Review Summary: Brazilian nu metal with energy and grooves in abundance.
Brazil is far better known for its extreme metal exports than for more commercial metal bands - the closest to this being the grooves and tribal experiments of Sepultura and Soulfly in the turn of the century - but if you look deep enough into the Brazilian jungle of underground music you can occasionally find the odd hidden treasure. Quinta Travessa, an energetic nu metal act from São Paulo, are one of these.
Their EP, Hora da Verdade, is 6 tracks (plus one intro) of non-stop grooves and stomps. Musically, the band definitely takes their cue from the heavier side of nu metal such as Korn and Brazilian children Soulfly, but also contains some very competent Portuguese rapping which would definitely shame the better known nu metal rappers of yesteryear, such as one Fred Durst and Coby Dick in the more melodic venture that is middle track "Céu", where Ill Niño's influence is obvious and the definite highlight of the EP is found. The bass playing and position in the mix is almost certainly inspired by Fieldy's presence in the early (and some may say best) Korn albums, while the guitars are your basic effects driven nu metal riffs, just very well performed and the drumming shows some excellent grooves, particularly in "Treta" and "Sem Pensar", complementing the deep tones achieved by the guitars.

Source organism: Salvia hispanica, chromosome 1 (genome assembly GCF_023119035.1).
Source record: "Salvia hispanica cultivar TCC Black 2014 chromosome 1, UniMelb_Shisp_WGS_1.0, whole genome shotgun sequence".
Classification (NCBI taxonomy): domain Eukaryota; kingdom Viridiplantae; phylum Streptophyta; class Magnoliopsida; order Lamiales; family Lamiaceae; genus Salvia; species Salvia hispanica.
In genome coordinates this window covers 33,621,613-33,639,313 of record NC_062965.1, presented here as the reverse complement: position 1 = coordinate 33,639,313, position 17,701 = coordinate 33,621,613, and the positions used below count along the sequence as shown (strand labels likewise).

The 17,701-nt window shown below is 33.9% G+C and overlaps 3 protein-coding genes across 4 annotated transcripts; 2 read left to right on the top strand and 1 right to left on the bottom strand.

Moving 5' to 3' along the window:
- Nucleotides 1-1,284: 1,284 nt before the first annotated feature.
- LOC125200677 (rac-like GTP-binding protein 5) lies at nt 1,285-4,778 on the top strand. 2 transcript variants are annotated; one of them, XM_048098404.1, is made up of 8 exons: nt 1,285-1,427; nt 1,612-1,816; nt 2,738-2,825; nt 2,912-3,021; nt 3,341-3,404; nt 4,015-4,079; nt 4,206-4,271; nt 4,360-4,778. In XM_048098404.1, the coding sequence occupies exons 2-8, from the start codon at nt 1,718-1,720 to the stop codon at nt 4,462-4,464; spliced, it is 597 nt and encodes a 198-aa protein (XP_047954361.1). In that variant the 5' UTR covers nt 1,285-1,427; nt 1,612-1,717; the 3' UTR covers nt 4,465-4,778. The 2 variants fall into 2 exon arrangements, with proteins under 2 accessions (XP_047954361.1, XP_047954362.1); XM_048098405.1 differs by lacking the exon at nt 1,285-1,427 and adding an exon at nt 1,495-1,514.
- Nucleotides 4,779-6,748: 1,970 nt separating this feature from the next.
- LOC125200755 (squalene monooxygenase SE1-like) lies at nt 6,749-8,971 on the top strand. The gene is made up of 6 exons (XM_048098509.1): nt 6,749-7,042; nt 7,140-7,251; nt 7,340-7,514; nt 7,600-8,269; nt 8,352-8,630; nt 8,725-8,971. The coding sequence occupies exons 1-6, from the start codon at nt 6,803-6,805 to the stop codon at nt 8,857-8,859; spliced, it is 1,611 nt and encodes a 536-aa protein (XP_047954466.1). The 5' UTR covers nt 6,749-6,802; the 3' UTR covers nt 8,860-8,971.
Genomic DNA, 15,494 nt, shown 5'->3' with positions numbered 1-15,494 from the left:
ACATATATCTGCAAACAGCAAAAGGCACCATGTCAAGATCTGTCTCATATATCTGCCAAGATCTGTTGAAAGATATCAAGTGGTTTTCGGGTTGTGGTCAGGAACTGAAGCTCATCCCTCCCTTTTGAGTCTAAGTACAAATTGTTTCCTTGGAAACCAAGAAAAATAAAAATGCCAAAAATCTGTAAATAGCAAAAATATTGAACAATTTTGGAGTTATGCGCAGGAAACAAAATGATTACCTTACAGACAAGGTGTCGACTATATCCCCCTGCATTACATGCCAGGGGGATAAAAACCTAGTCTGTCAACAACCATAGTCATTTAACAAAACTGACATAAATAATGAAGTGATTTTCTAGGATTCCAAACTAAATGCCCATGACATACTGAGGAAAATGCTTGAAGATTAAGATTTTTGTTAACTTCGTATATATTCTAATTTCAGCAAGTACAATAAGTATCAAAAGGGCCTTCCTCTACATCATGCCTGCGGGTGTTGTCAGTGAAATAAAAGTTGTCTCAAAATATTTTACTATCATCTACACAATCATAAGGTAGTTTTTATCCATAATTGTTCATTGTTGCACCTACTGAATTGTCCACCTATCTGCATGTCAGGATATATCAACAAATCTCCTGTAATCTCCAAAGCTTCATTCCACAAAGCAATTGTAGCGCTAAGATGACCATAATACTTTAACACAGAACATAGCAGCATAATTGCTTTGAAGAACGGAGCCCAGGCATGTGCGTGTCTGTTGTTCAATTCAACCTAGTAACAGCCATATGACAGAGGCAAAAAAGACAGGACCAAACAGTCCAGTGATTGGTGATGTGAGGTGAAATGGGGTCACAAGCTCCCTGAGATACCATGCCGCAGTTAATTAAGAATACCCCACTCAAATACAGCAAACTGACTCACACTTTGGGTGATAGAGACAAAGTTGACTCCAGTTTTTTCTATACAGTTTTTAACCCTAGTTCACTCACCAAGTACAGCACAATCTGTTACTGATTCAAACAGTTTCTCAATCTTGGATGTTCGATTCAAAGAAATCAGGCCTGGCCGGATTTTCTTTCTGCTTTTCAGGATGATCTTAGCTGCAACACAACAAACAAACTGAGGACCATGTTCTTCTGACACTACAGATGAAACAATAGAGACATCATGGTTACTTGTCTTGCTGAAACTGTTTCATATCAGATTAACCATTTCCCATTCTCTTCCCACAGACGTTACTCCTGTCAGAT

Being in the style it is, there is always going to be negative aspects. The simplistic riffing is unlikely to win over the critics of the genre and those that believe rapping has no place in metal will certainly not be won over by the vocals on display here. Nu metal has always been a much maligned genre for these reasons and you're likely to see people brandishing this band as nothing more than a more competent Brazilian equivalent to the dredge that came out in nu metal's peak years, such as the rather embarrassing (yet at time, guilty pleasure) Primer 55 - "Sem Pensar" is probably the most likely to draw in these comparisons in spite of its rather tight musicianship.
However, if the overall quality of the music isn't a problem for you, or nu metal is a genre that you still enjoy (I myself am a rather outspoken fan of the style), then this is an extremely fun EP to check out and mosh out to. With more of the mainstream metal bands adopting nu metal elements, there's every chance that acts like this will be given their chance to emerge in the near future but one will still need to be willing to search in the jungles of underground music to find these acts and give them the chances they deserve.